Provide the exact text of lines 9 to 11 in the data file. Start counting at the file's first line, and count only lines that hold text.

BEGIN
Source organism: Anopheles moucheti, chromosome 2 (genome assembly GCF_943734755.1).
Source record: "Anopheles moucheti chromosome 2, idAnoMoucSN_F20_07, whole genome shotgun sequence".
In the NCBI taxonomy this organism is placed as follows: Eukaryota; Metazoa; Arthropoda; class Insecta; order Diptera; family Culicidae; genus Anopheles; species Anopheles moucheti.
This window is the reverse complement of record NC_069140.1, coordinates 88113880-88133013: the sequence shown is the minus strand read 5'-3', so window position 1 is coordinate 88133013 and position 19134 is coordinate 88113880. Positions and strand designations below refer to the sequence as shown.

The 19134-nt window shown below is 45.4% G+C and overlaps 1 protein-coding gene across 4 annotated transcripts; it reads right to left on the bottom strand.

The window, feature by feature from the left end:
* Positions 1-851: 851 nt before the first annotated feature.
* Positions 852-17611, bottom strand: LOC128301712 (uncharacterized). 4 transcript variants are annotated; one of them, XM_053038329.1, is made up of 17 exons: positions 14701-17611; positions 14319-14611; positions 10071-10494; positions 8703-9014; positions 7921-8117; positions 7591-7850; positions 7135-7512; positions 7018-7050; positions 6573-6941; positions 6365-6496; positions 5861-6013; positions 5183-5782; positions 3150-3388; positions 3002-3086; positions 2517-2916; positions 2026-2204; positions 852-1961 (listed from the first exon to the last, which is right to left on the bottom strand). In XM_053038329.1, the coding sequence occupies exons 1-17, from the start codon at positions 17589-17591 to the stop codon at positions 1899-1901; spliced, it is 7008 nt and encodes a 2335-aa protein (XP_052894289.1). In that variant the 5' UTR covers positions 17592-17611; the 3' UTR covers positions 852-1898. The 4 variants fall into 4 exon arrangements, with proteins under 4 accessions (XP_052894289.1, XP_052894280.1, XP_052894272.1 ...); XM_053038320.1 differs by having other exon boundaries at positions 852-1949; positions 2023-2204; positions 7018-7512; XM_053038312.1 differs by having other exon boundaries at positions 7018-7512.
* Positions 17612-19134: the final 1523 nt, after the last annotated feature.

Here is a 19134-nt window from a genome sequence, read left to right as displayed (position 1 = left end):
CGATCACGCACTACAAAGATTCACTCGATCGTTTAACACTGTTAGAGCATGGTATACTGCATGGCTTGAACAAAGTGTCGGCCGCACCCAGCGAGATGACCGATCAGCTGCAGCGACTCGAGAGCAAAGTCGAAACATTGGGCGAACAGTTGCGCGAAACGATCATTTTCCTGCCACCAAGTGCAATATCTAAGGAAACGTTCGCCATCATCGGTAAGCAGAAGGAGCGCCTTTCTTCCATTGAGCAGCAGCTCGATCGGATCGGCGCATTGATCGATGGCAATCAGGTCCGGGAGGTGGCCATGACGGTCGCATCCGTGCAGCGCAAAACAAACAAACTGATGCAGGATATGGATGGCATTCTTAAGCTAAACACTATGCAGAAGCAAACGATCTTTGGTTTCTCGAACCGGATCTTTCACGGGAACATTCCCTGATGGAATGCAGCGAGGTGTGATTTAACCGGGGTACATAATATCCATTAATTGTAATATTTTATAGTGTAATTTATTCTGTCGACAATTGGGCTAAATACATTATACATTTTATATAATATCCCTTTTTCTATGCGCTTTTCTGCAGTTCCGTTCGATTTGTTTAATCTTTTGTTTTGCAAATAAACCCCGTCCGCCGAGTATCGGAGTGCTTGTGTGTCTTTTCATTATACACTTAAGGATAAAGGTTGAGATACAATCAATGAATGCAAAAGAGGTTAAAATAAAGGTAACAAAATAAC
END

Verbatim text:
* Positions 17612-19134: the final 1523 nt, after the last annotated feature.

Here is a 19134-nt window from a genome sequence, read left to right as displayed (position 1 = left end):
CGATCACGCACTACAAAGATTCACTCGATCGTTTAACACTGTTAGAGCATGGTATACTGCATGGCTTGAACAAAGTGTCGGCCGCACCCAGCGAGATGACCGATCAGCTGCAGCGACTCGAGAGCAAAGTCGAAACATTGGGCGAACAGTTGCGCGAAACGATCATTTTCCTGCCACCAAGTGCAATATCTAAGGAAACGTTCGCCATCATCGGTAAGCAGAAGGAGCGCCTTTCTTCCATTGAGCAGCAGCTCGATCGGATCGGCGCATTGATCGATGGCAATCAGGTCCGGGAGGTGGCCATGACGGTCGCATCCGTGCAGCGCAAAACAAACAAACTGATGCAGGATATGGATGGCATTCTTAAGCTAAACACTATGCAGAAGCAAACGATCTTTGGTTTCTCGAACCGGATCTTTCACGGGAACATTCCCTGATGGAATGCAGCGAGGTGTGATTTAACCGGGGTACATAATATCCATTAATTGTAATATTTTATAGTGTAATTTATTCTGTCGACAATTGGGCTAAATACATTATACATTTTATATAATATCCCTTTTTCTATGCGCTTTTCTGCAGTTCCGTTCGATTTGTTTAATCTTTTGTTTTGCAAATAAACCCCGTCCGCCGAGTATCGGAGTGCTTGTGTGTCTTTTCATTATACACTTAAGGATAAAGGTTGAGATACAATCAATGAATGCAAAAGAGGTTAAAATAAAGGTAACAAAATAAC